Canine Cognitive Dysfunction or Dog Dementia can cause a serious strain on the human/dog relationship. You should know that dementia is a common disorder that can occur in any dog as they age.
It’s time to euthanize a dog with dementia when it starts to present neuro-cognitive decline and dysfunction. Pacing, disorientation, and acting dazed are just a few signs of dementia in dogs and they should be taken to your veterinarian for service.
If you’re not aware of how this occurs, keep reading to learn more about when to euthanize a dog with dementia.
How Long Can a Dog with Dementia Live?
You would think that a dog wouldn’t live very long with a condition like dementia, however, that isn’t the case. A recent study presented results which indicated that dogs with dementia can expect their life expectancy to be the same as if they didn’t have it at all!
The average amount of years that a dog with dementia can live depends on what type of dog it is. For examples, Golden Retrievers can live for 10 to 12 years; and if they had dementia, their life expectancy would remain the same.
Further results showed that some dogs tend to live longer than expected when they have dementia. This is because of the quality of medication and neuro-exercise that they receive when they are diagnosed.
So if your dog is showing signs of mental decline, don’t worry too much, because with the right treatment, they will still live their typical length of life.
Is a Dog With Dementia Suffering?
From a biological perspective, your dog’s brain will show physical signs of degeneration and plaque build-up from the micro-bacteria that compile in their nerves, which causes the mental issues. Those mental issues can lead toward your dog being confused in the different realms of its daily normal habits.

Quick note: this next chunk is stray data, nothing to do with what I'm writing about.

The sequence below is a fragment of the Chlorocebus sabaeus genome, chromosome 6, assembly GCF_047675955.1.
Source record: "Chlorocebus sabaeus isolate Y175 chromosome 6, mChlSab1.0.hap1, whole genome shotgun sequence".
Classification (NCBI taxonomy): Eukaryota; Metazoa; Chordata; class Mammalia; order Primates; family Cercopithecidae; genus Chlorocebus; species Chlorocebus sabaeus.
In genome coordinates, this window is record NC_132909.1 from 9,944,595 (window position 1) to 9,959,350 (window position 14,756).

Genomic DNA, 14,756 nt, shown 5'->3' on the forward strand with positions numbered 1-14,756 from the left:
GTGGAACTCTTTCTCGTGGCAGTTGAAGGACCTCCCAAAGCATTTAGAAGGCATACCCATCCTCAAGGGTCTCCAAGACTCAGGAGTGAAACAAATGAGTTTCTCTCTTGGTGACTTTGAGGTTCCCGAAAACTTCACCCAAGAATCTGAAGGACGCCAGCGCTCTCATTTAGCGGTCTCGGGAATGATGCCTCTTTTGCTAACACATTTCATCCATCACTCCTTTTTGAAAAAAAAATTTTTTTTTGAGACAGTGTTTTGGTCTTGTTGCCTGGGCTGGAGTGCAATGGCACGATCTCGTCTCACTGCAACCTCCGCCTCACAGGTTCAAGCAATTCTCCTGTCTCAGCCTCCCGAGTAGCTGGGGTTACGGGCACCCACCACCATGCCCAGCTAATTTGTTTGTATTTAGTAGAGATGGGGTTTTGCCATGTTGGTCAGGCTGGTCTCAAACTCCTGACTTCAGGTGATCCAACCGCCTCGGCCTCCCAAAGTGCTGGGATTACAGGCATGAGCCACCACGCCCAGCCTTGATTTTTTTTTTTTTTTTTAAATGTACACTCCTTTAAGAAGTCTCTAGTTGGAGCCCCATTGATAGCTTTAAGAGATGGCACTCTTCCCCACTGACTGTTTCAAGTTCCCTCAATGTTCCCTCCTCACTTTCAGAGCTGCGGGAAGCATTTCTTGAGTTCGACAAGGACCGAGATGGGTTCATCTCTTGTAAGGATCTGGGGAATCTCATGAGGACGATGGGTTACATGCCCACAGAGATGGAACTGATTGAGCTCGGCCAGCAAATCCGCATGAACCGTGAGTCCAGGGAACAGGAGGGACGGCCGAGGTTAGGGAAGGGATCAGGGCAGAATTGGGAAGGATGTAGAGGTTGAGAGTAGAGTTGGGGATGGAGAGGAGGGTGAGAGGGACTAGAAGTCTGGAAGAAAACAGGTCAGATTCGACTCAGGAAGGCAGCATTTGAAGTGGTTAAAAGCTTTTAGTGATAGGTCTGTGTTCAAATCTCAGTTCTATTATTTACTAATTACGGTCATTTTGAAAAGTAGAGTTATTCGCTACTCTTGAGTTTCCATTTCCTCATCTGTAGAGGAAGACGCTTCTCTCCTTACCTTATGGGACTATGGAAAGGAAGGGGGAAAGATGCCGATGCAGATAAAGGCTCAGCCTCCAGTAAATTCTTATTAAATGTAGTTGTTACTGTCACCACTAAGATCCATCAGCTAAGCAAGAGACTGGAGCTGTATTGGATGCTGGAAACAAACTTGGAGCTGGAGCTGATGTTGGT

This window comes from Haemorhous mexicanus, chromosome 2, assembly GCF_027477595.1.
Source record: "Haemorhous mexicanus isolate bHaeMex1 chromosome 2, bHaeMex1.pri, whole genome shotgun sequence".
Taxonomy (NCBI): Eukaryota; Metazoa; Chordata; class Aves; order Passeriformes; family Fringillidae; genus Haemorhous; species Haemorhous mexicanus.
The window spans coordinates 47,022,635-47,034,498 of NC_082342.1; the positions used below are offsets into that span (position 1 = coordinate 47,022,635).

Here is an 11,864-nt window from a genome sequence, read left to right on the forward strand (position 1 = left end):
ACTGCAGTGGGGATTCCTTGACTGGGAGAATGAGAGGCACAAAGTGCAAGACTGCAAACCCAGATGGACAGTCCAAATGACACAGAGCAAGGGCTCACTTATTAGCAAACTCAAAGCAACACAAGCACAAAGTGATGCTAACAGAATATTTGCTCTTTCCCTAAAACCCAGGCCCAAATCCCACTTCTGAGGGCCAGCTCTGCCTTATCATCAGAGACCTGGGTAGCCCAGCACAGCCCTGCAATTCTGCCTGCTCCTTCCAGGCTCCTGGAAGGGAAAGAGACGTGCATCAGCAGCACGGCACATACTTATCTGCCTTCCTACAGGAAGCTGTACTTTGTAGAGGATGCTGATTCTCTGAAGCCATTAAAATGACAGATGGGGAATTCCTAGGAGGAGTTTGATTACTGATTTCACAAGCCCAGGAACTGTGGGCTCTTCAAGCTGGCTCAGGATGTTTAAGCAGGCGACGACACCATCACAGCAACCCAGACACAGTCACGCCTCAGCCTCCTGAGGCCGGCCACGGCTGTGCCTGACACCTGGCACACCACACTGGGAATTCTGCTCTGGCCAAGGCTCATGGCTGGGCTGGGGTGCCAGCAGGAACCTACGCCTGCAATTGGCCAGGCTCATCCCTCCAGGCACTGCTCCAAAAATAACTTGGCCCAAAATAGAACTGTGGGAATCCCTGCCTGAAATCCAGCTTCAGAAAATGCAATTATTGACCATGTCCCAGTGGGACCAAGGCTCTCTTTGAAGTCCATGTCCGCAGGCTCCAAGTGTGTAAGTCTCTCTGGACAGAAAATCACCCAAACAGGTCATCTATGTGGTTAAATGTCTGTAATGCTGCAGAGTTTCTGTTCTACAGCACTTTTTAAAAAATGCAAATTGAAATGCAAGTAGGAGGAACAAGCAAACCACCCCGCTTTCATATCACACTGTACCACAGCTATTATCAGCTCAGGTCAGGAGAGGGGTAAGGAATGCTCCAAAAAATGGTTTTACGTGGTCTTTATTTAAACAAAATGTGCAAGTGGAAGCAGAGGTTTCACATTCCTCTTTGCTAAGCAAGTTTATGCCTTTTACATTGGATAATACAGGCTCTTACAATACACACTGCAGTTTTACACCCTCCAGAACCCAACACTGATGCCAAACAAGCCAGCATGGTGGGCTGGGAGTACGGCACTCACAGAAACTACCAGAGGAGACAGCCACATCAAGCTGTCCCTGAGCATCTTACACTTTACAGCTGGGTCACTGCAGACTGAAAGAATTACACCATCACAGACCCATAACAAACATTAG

Whether the dog can “feel” this happening has yet to be scientifically proven. More than likely, you will be able to determine if your dog is having issues with thinking and following instructions based on their noticeable behavioral changes.
However, dogs are aware of when something isn’t right and may decide to rest throughout the day or may not have much motivation to be involved in activities with you.
In essence, although they can’t physically show it and the warning signs are slow to develop, dogs with dementia can suffer from the affects of the symptoms.
What Happens to a Dog With Dementia?
At first, you may not notice it – and neither will your dog – but their brain will become affected by onset factors of canine dementia. This will most likely present itself in random and long rest throughout the day, which won’t be typical to either you or them.
As the dementia continues and develops, strange behaviors will begin to present themselves. The dog may become less responsive to commands, lose their appetite and not want to eat as much, and might engage in bizarre antics that will make you question their mentality.
Senior dogs are already a bit slow to move around and canine dementia will exacerbate this and make your dog seem older than what they appear to be. Most veterinarians would recommend some light exercise to help the dog’s brain stay as strong and healthy as possible in order to reduce the risk of further decline.
Symptoms of a Dog With Dementia
Life for a dog with canine dementia can be turned upside-down once the neuro-degenerative disease becomes malignant throughout its brain. One of the most common symptoms of a dog with dementia is sleep disturbance due to plaque that is surrounding the muscles associated with normalized sleep.
The second most common symptom you’ll notice in your dog if they have dementia is generalized anxiety. This happens because of the brain’s constant effort to recalibrate itself.
Other symptoms of canine dementia that you may notice in your dog can present as fewer social interactions, howling or whining at inappropriate times, staring at the walls, and repetitive behavior that can resemble pacing.
More serious symptoms that can determine if your dog has dementia is forgetfulness, frequent disorientation and getting lost in and out of the house, regardless of the amount of time they have lived there.
Can Dementia in Dogs Come on Suddenly?
Typically, the onset of dementia in dogs is a gradual process. Once it begins, it is nearly impossible to determine whether or not your dog has dementia simply because you can not physically see it.
The onset of canine dementia starts with neurological plaque; which is micro-bacteria that grow and spread along the myelin sheath of the nerve cells. Once there is a significant amount of plaque, it slows down the blood flow from one hemisphere of the brain to the other, thus, leading to initial symptoms such as confusion and disorientation.